A study has shown that Christine Lagarde could transform the European Central Bank into a pioneer in the fight against climate change. She aims to do this by reducing the purchase of bonds issued by fossil fuel businesses as well as other heavy carbon emitters.
As ECB Governor, she has pledged to ensure efforts to battle climate change are a major part of the central bank’s strategic review of tools and remittance, which are expected to be completed in the second half of the year.
At least two-thirds of the 33 economists polled in the study believe that the review can be used to determine if the ECB will break its traditional “market-neutral” principle of purchasing bonds in proportion to the market as a whole.
This move comes after environmental activists have accused the European Central Bank of purchasing € 248 billion in corporate bonds, which in turn strengthened the market bias in favour of heavy carbon emitters like utilities, airlines, oil and gas companies.
Paul Diggle, a senior economist at Aberdeen Standard Investments, said “market neutrality has always been a sham, as it involves the choice of what to buy and what not to buy. So why not make these choices consistent? [policy] Environmental setting?”
Other central banks have also been considering how to deal with climate change. The Bank of England for instance plans to undergo a climate stress test of the British banking sector sometime in 2021. The Swedish central bank on the other hand recently prepared foreign currency reserves for bonds issued by the Canadian and Australian regions as a result of high carbon emissions.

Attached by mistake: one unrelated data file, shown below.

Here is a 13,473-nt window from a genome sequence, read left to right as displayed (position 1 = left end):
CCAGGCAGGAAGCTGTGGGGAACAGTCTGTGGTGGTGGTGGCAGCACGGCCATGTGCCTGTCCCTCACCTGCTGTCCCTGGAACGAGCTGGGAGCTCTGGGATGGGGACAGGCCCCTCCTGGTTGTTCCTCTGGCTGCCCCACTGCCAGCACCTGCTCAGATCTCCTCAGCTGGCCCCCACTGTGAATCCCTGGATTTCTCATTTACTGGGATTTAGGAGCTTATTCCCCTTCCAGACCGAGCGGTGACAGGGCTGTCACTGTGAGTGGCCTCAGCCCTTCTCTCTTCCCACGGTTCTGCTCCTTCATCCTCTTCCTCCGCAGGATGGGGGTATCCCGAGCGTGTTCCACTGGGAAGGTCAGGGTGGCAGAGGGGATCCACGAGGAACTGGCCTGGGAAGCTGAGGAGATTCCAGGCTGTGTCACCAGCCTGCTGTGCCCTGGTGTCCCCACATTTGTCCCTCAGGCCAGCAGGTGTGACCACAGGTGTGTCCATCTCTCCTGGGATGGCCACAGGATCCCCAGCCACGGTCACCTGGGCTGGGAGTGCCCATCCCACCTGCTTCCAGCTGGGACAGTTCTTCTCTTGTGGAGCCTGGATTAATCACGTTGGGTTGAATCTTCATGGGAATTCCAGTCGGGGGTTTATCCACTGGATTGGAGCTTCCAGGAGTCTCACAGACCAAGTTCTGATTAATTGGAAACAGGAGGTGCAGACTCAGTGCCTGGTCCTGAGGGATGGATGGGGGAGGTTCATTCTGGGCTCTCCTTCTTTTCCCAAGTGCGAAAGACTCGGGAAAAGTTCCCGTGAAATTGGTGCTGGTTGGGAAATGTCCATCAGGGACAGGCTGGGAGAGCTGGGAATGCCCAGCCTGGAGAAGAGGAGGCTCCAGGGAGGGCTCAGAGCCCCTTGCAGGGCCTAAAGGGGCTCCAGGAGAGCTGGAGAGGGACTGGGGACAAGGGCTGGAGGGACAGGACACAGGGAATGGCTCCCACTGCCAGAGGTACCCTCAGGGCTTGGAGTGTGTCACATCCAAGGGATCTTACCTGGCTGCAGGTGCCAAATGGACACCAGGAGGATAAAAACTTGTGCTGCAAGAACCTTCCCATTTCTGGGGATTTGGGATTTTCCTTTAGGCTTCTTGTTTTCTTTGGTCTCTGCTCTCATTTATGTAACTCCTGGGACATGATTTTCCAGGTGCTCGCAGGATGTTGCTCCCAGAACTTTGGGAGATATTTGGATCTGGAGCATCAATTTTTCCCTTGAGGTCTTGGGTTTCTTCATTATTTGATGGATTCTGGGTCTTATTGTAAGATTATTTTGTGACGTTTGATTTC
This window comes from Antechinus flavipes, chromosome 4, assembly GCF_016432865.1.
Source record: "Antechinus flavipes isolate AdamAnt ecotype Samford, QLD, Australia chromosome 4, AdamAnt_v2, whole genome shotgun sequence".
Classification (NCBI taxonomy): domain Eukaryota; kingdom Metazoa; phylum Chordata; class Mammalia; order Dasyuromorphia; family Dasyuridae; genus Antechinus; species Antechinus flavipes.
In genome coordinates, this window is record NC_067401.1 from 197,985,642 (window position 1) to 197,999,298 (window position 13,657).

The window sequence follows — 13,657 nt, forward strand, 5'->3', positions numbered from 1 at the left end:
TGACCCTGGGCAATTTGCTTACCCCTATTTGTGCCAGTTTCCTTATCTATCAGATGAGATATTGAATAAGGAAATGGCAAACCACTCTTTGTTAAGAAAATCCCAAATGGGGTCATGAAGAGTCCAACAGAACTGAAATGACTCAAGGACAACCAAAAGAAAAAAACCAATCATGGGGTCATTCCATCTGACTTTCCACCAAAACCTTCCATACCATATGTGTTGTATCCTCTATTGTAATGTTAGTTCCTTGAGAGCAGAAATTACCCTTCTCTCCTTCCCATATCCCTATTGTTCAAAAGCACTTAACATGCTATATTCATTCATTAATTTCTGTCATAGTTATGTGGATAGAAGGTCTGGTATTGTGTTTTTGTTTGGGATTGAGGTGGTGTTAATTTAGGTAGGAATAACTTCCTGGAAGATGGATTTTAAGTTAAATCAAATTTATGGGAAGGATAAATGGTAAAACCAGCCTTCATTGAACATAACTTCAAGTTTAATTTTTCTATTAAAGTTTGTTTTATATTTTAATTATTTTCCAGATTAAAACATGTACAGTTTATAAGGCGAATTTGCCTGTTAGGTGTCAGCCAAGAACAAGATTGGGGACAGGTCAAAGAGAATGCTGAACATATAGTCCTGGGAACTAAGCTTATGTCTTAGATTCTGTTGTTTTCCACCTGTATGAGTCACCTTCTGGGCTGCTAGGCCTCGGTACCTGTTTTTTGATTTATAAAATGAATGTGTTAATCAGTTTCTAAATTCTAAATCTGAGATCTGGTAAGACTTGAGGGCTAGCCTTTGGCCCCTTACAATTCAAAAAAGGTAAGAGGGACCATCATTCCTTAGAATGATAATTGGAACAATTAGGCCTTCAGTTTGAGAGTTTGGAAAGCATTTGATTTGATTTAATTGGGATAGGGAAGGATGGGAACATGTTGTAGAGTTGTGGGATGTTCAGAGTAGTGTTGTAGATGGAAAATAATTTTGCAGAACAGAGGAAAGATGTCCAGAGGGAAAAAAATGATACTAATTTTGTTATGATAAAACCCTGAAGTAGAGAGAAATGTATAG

The Federal Reserve Board of Governors recently joined the Financial System Greening Network, which is a consortium of 75 central banks established to support the Paris Agreement climate goals. This sign further shows how the issue is raising the agenda of monetary policy.
Stephen Coose, head of research at the Kiel Institute for World Economics, stated that the ECB was “very likely” to align its monetary policy with climate policy goals, even though it thought it was a “bad idea.”
But Diggle replied that “achieving climate goals is actually the ECB’s aim, given long-term risks associated with climate change, price stability targets.”
Considering that this problem appears to be divisive, certain economists expect there to be a compromise.
“It will probably reduce exposure to big things carbon emitters do not necessarily drop the market-neutral approach, or if it does, they do not justify it by correcting market failure, “said Berenberg economist Florian Hens.
Gilles Moec, Axa’s Chief Economist, stated that the ECB could try “carbon targeting” and “gradually reduce its large carbon emissions.” Asides from having issuers in the portfolio, the central bank could also provide incentives for the issuers themselves to actively reduce their carbon footprint.
As reported by THE FINANCIAL TIMES